Indeed, it is soon apparent that the chain of lakes that extend from Srinagar to the mountains - Dal, Nigeen, Manasbal and Wular - are much more than subjects for picture postcards. They are busy waterways where people live and work - much as they did a hundred years ago.
Although the lakes sprawl across almost half of Srinagar, however, most tourists are shoehorned into the southern bump of Dal Lake along the busy Boulevard. Here they stay in houseboats with jaunty names like Buckingham Palace, Nightbird, Golden Apple, Miss England and Young Mona Lisa. They wear spangly Kashmiri robes and pose with baskets of plastic flowers in shikaras, drink kahwa from floating chaiwalas and snack on greasy chicken tikkas served up on melamine plates by floating cooks equipped with miniature stoves.
They pop into the Floating Post Office - housed in an atmospheric houseboat complete with carved ceiling and red velvet curtains. And no doubt they shop at the Floating Market with its many embroidery and trinket shops.
But just a 15-minute paddle away is another world entirely. Here there are no shikara traffic jams, no squeals of "sunno darling" and certainly no fluorescent orange plastic flowers. For shikaras like 'New Flying Mail Deluxe' and 'Seven Heaven Super Deluxe' see few reasons to venture so far from tourist land.
Instead, the lake is lined with willows and embroidered with narrow canals. Clusters of houses huddle on islands the size of a tennis court. While smaller islands, some no bigger than a dwarf's double bed, serve as vegetable gardens fertile with squiggly runner beans, luxuriant spinach, and ridiculously fat melons.
Rows and rows of Floating Gardens crisscross these far reaches of Dal Lake. The farmers make little mounds of bulrushes that they place carefully on the fields of floating grass. Tomato, cucumber and spinach seeds are planted in those little mounds - and thrive in their watery home. Farooq describes these as "chaltifirti kheti" and says that occasionally unscrupulous individuals have tied an entire floating garden to their boats and towed it to a distant lake. Sadly, we don't see any such instance of dramatic thievery - only lone women in small boats proudly harvesting their cucumbers and pumpkins.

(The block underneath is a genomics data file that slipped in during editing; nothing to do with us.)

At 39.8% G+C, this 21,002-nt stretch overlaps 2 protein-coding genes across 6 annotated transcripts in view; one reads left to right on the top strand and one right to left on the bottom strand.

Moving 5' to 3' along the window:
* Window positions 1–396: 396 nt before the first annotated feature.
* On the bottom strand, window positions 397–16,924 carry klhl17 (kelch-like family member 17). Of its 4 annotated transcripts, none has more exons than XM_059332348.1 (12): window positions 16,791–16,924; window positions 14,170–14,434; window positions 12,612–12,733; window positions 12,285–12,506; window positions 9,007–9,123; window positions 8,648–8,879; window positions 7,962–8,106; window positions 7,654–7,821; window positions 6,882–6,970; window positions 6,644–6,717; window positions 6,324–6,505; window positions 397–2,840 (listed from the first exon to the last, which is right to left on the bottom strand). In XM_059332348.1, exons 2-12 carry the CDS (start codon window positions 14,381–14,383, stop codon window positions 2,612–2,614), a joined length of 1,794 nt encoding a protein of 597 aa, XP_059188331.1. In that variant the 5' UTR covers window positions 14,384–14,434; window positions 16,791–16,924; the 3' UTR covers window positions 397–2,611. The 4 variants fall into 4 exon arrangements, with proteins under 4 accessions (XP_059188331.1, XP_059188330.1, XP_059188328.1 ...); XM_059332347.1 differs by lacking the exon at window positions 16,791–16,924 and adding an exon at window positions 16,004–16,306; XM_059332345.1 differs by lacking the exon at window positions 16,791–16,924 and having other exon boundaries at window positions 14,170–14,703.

After three serene days in this blue-green corner of Srinagar we catch up with the Mummyjis and honeymooners once more: in the queues for the Gulmarg cable car - the highest in the world;on the snowy slopes of Khilan Marg where the girls try their hands at sledging and building malformed snowmen;amongst the aromatic pine forests of Pahalgam, scattered with pretty white, pink and yellow rind-posh blooms.
We meet touts, horsemen and curious passersby and sense both hope and frustration. There are constant complaints about corruption and unemployment. On the other hand, there is immense relief that the tourists have returned and during long drives we spot Reborn Fashion, Kashmir Rising Computer Institute and Peace English Academy.
On our last two days in Kashmir, we are again tourists in a floating world. We are staying at Butt's Clermont Houseboats, which are moored near a flower-filled Mughal garden in a quiet corner of the Dal Lake. Here George Harrison once jammed with Ravi Shankar and violinist Yehudi Mehunin enjoyed the birdcalls. And now, my three daughters play an imaginary game involving princesses and pirates.
In the hazy distance, we watch the Mihrbari people - who dwell on the islands and along the mysterious canals - farm the lake. Lassa, the weather-beaten shikarawala who has rowed so many celebrities, explains that every inch of the lake is accounted for. Only the rightful owner can harvest a patch of bulrushes when they become 10 feet tall and weave them into chatais;or set up a floating garden on a promising expanse of floating grass;or collect the lily pads and lotus stems from a particular khet. Even an island the size of a footstool belongs to someone - and only he or she can pluck the rambling roses, calendula and purple lupins that grow there.
As our trip draws to an end, my daughters talk about the snow and the horses. But it is to this watery world with its rigid rules that I plan to return. To perhaps one day undertake a week-long shikara trip from Dal Lake to Wular along willow-fringed canals. And to know that this time, the lily pads nod only for us.